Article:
sound could never reach the ears of the irate hended, much less described. It was of wood, and “Behold your work!" said a voice. infidel.

beaten with a hammer of the same material. The But it was a voice which caused no air to vibrate.

The sizes of bells, as the art of casting advanced, sound must have been of a most mournful and even It was the voice of John Lyman's conscience.

were considerably increased in the sixth century. lugubrious nature, if we remember the little vibra

In 610, Clothaire II., Emperor of France, while be- tion there is in this substance.

sieging the city of Sens (Champaigne), is said to Bells were baptized with much pomp and reverА

NAME is sounded o'er the breathless world, have been so dreadfully alarmed at the sound of the One can scarcely doubt but that the brave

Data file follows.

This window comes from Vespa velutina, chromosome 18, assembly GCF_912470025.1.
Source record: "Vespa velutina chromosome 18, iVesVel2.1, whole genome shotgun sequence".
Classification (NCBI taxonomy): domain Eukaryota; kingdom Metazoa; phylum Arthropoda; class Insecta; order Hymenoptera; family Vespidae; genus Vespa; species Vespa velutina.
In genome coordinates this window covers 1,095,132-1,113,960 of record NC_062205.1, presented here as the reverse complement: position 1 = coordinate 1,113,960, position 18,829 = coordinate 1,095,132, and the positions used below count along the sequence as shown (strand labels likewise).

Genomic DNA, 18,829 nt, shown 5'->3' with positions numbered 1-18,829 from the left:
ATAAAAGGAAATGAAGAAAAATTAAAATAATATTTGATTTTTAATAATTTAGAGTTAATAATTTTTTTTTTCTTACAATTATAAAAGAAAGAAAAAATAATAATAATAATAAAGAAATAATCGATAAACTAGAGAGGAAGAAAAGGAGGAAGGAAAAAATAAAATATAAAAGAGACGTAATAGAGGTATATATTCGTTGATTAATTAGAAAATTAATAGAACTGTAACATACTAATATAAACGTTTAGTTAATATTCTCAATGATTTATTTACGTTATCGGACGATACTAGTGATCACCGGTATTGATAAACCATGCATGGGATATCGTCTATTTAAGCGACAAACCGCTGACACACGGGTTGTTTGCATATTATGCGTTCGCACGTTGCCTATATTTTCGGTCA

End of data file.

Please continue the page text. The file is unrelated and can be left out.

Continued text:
And fame's broad banner is again unfurled,

great bells of St. Stephen's Church, that he and his old Abbey of Croyland witnessed more than one imTo float in triumph o'er a poet's head,

forces retreated in dismay, and abandoned the pressive ceremonial on the dedication of its joyous Mighty as those who slumber with the dead; Mighty as those, who in the olden time siege.

and musical bells. We have authentic records of Struck the loud lyre. and built the deathless rhyme, In England, bel's became generally adopted with their baptism since that time. In the pages of the Unheralded and unannounced, he came,

the extension of parish churches, and hence was chronicler Weever, the bells of the priory in DunAnd all the earth grew brighter for his fame.